There is a hypothesis that parents could transmit to their children the traits acquired as a result of exposure to environmental influences.
MEXICO – Parents with a high-fat diet would be more likely to have children with obesity and diabetes by epigenetic factors that are transmitted through eggs and sperm, a new study suggests.
Although parents transmit genetic information to their children through the deoxyribonucleic acid (DNA), scientists now believe that epigenetic changes can also be transmitted to the genetic material of the children, according to a published study in the journal Nature Genetics.
Epigenetic inheritance refers to the transmission of features not found in DNA or genes. At present it is believed that epigenetic information is related transcripts ribonucleic acid (RNA) and chemical modifications of chromatin.
According to the authors of this study, both Jean-Baptiste Lamarck and Charles Darwin developed in the past hypothesized that parents could pass on to their children the traits acquired as a result of exposure to environmental influences.
However, it remains unclear how far environmental conditions have an impact on future results, researchers say.
Experts believe that the factors that affect the future results of the health of the children are what the mother eats while pregnant or nursing, which molecules are present in the semen of the father and the microbiota of either parent.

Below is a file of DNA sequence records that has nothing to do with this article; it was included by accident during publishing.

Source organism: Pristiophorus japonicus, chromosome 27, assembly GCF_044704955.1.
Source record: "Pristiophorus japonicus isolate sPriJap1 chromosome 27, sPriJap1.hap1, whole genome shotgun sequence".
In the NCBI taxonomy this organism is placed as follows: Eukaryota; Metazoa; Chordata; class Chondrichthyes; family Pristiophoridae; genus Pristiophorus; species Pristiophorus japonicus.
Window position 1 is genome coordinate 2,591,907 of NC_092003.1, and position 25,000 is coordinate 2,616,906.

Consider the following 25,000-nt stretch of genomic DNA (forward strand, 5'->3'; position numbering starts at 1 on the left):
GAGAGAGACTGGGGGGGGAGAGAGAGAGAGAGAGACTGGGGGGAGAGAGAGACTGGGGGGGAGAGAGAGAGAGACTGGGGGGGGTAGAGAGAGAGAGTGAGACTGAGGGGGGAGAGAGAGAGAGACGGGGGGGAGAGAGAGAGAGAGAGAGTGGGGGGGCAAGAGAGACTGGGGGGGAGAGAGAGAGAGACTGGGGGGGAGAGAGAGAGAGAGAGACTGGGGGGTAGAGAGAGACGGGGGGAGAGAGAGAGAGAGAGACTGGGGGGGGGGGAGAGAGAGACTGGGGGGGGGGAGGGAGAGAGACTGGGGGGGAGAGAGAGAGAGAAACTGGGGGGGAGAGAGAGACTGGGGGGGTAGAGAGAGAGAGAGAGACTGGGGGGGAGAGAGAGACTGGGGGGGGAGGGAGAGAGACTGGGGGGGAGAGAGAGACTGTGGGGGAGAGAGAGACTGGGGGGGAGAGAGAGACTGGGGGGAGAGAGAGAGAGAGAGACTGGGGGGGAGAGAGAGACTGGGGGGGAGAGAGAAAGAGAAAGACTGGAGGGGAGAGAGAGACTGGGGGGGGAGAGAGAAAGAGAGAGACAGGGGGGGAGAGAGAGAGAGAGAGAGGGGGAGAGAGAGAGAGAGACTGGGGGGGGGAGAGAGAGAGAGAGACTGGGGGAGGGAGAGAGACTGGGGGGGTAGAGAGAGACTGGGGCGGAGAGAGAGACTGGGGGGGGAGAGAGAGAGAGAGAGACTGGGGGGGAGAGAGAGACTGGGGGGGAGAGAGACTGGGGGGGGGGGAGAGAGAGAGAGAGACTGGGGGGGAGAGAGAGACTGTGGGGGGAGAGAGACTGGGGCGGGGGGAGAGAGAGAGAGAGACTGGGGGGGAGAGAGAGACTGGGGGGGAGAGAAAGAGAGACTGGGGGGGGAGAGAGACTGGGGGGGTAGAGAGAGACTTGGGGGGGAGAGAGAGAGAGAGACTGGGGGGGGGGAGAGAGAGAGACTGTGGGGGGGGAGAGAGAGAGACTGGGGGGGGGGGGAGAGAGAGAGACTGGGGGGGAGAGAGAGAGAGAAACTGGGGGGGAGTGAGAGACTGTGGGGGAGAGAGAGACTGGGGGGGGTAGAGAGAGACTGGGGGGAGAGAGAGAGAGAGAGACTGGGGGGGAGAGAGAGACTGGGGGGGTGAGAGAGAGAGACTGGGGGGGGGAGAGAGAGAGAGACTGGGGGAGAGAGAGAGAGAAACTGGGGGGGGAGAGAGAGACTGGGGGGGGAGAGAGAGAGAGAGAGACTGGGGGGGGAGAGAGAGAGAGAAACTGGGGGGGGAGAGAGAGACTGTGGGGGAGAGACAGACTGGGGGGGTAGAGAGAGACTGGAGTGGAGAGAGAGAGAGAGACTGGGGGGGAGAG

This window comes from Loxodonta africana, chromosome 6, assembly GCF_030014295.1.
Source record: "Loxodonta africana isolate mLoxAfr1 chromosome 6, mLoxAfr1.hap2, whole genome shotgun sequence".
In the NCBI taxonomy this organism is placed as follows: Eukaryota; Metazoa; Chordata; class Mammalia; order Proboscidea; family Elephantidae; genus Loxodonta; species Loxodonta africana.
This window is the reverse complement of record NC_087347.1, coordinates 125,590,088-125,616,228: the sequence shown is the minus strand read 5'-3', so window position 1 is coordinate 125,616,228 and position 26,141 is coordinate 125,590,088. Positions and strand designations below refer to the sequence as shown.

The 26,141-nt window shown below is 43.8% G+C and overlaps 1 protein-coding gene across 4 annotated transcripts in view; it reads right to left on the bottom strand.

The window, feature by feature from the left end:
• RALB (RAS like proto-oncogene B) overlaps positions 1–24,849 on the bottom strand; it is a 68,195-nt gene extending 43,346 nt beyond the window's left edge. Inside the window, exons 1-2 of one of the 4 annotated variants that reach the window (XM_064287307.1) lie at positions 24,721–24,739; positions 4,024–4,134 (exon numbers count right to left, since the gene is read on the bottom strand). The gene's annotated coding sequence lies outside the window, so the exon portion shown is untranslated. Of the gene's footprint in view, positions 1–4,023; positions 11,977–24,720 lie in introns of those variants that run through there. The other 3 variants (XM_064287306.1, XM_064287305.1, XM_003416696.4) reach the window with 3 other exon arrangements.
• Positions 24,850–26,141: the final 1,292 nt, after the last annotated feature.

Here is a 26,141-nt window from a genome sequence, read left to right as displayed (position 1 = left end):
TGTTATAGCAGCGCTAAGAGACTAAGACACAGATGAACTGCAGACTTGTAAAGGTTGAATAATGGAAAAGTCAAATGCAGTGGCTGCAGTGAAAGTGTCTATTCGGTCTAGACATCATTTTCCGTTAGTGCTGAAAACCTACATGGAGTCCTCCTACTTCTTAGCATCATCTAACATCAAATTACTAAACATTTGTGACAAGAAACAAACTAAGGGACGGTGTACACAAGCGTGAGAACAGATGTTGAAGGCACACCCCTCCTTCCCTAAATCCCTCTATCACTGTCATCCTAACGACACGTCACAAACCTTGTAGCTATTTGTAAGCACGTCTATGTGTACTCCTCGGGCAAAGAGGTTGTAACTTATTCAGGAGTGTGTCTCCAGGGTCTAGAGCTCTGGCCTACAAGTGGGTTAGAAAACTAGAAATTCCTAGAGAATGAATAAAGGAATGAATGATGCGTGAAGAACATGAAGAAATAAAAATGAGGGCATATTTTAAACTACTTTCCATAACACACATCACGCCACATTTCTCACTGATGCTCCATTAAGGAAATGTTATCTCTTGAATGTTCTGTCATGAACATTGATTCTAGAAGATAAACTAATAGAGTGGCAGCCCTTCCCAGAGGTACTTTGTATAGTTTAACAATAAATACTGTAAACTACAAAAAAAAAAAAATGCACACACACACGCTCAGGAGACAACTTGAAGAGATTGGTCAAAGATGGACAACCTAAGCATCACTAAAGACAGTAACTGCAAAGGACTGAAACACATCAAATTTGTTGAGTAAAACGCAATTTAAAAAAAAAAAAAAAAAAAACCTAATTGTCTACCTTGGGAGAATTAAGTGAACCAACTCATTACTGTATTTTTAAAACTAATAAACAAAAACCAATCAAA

For the study, researchers fed mice a diet high in either fat, low fat or normal for a period of six weeks. All mice were identical genetic manner.
Mice that ate a high-fat diet developed obesity and glucose intolerance. Then, the team created a new generation and implanted in surrogate mothers healthy embryos using sperm and eggs of mice that had consumed different diets.
The use of surrogates allowed the researchers to separate environmental factors epigenetic factors were only present in the sperm or eggs. Then, the next generation of mice consumed a diet high in fat.
Children of two obese parents were up significantly weight when consuming a diet high in fat compared to those who had only one obese parent.
The children of slim parents raised the least amount of weight when they consumed a diet high in fat. Similar patterns were observed for glucose intolerance.
However, the daughters were more likely to have severe obesity, while the sons were more affected by high levels of blood glucose than daughters.
The maternal influence also appeared to be greater than the father. The lead author of the study, Professor Johannes Beckers, says that this is also true for humans.
The authors conclude that epigenetic factors in gametes play an important role in transmitting the risk of obesity and diabetes from parents to children.
“This kind of epigenetic inheritance of a metabolic disorder caused by an unhealthy diet can be another major cause of the dramatic global increase in the prevalence of diabetes since the 60s,” said the director of the Institute of Experimental Genetics (IEG) , and initiator of the study, professor Martin Hrabe de Angelis.
The researchers note that this is the first study showing that children can epigenetically inherited an acquired metabolic disorder, through eggs and sperm.